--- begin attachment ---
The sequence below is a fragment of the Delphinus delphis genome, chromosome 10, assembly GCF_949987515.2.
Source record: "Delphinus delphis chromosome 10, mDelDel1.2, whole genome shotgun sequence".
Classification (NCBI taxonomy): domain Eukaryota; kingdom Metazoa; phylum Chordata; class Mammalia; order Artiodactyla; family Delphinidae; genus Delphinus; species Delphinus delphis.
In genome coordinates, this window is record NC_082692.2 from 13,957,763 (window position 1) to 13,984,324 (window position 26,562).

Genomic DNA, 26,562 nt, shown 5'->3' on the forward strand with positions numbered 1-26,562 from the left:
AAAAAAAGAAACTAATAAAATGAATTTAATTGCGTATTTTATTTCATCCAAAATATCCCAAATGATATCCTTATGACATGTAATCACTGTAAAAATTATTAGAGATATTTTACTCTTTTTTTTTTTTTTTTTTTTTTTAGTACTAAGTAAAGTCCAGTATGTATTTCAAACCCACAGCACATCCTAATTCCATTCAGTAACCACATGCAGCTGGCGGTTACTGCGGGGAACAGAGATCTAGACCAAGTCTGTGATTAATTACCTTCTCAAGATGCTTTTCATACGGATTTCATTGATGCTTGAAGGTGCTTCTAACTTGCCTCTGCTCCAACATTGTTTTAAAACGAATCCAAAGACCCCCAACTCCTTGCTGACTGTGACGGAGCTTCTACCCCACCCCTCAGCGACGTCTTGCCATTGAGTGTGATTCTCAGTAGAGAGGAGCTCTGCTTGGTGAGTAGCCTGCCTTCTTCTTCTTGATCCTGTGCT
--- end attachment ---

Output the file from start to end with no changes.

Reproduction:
The sequence below is a fragment of the Delphinus delphis genome, chromosome 10, assembly GCF_949987515.2.
Source record: "Delphinus delphis chromosome 10, mDelDel1.2, whole genome shotgun sequence".
Classification (NCBI taxonomy): domain Eukaryota; kingdom Metazoa; phylum Chordata; class Mammalia; order Artiodactyla; family Delphinidae; genus Delphinus; species Delphinus delphis.
In genome coordinates, this window is record NC_082692.2 from 13,957,763 (window position 1) to 13,984,324 (window position 26,562).

Genomic DNA, 26,562 nt, shown 5'->3' on the forward strand with positions numbered 1-26,562 from the left:
AAAAAAAGAAACTAATAAAATGAATTTAATTGCGTATTTTATTTCATCCAAAATATCCCAAATGATATCCTTATGACATGTAATCACTGTAAAAATTATTAGAGATATTTTACTCTTTTTTTTTTTTTTTTTTTTTTTAGTACTAAGTAAAGTCCAGTATGTATTTCAAACCCACAGCACATCCTAATTCCATTCAGTAACCACATGCAGCTGGCGGTTACTGCGGGGAACAGAGATCTAGACCAAGTCTGTGATTAATTACCTTCTCAAGATGCTTTTCATACGGATTTCATTGATGCTTGAAGGTGCTTCTAACTTGCCTCTGCTCCAACATTGTTTTAAAACGAATCCAAAGACCCCCAACTCCTTGCTGACTGTGACGGAGCTTCTACCCCACCCCTCAGCGACGTCTTGCCATTGAGTGTGATTCTCAGTAGAGAGGAGCTCTGCTTGGTGAGTAGCCTGCCTTCTTCTTCTTGATCCTGTGCT